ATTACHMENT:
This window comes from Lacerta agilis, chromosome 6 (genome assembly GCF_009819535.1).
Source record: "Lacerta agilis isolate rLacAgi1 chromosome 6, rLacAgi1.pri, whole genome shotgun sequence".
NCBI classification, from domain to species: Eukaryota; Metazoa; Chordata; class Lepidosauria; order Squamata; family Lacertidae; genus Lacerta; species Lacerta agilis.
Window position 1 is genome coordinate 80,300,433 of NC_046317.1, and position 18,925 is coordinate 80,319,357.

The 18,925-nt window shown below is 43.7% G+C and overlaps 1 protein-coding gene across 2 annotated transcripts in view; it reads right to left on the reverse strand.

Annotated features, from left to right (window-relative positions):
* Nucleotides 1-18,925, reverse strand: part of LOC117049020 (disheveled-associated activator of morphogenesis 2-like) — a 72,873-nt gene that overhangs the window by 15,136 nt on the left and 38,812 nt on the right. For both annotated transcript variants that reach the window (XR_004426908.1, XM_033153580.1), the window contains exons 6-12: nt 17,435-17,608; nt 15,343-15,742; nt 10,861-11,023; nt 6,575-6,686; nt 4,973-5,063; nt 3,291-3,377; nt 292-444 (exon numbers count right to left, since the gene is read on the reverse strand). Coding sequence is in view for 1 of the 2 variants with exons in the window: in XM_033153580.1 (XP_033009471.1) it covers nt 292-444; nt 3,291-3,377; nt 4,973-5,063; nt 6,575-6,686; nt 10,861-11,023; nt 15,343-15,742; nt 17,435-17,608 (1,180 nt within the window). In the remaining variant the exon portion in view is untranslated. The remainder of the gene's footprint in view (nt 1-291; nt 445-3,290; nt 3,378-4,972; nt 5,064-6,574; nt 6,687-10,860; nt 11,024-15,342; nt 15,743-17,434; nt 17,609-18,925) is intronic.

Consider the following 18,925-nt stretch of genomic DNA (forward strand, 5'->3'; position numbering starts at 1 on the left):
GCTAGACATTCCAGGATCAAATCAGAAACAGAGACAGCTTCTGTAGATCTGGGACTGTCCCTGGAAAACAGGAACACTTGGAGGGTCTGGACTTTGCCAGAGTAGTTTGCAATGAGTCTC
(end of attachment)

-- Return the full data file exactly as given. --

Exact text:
This window comes from Lacerta agilis, chromosome 6 (genome assembly GCF_009819535.1).
Source record: "Lacerta agilis isolate rLacAgi1 chromosome 6, rLacAgi1.pri, whole genome shotgun sequence".
NCBI classification, from domain to species: Eukaryota; Metazoa; Chordata; class Lepidosauria; order Squamata; family Lacertidae; genus Lacerta; species Lacerta agilis.
Window position 1 is genome coordinate 80,300,433 of NC_046317.1, and position 18,925 is coordinate 80,319,357.

The 18,925-nt window shown below is 43.7% G+C and overlaps 1 protein-coding gene across 2 annotated transcripts in view; it reads right to left on the reverse strand.

Annotated features, from left to right (window-relative positions):
* Nucleotides 1-18,925, reverse strand: part of LOC117049020 (disheveled-associated activator of morphogenesis 2-like) — a 72,873-nt gene that overhangs the window by 15,136 nt on the left and 38,812 nt on the right. For both annotated transcript variants that reach the window (XR_004426908.1, XM_033153580.1), the window contains exons 6-12: nt 17,435-17,608; nt 15,343-15,742; nt 10,861-11,023; nt 6,575-6,686; nt 4,973-5,063; nt 3,291-3,377; nt 292-444 (exon numbers count right to left, since the gene is read on the reverse strand). Coding sequence is in view for 1 of the 2 variants with exons in the window: in XM_033153580.1 (XP_033009471.1) it covers nt 292-444; nt 3,291-3,377; nt 4,973-5,063; nt 6,575-6,686; nt 10,861-11,023; nt 15,343-15,742; nt 17,435-17,608 (1,180 nt within the window). In the remaining variant the exon portion in view is untranslated. The remainder of the gene's footprint in view (nt 1-291; nt 445-3,290; nt 3,378-4,972; nt 5,064-6,574; nt 6,687-10,860; nt 11,024-15,342; nt 15,743-17,434; nt 17,609-18,925) is intronic.

Consider the following 18,925-nt stretch of genomic DNA (forward strand, 5'->3'; position numbering starts at 1 on the left):
GCTAGACATTCCAGGATCAAATCAGAAACAGAGACAGCTTCTGTAGATCTGGGACTGTCCCTGGAAAACAGGAACACTTGGAGGGTCTGGACTTTGCCAGAGTAGTTTGCAATGAGTCTC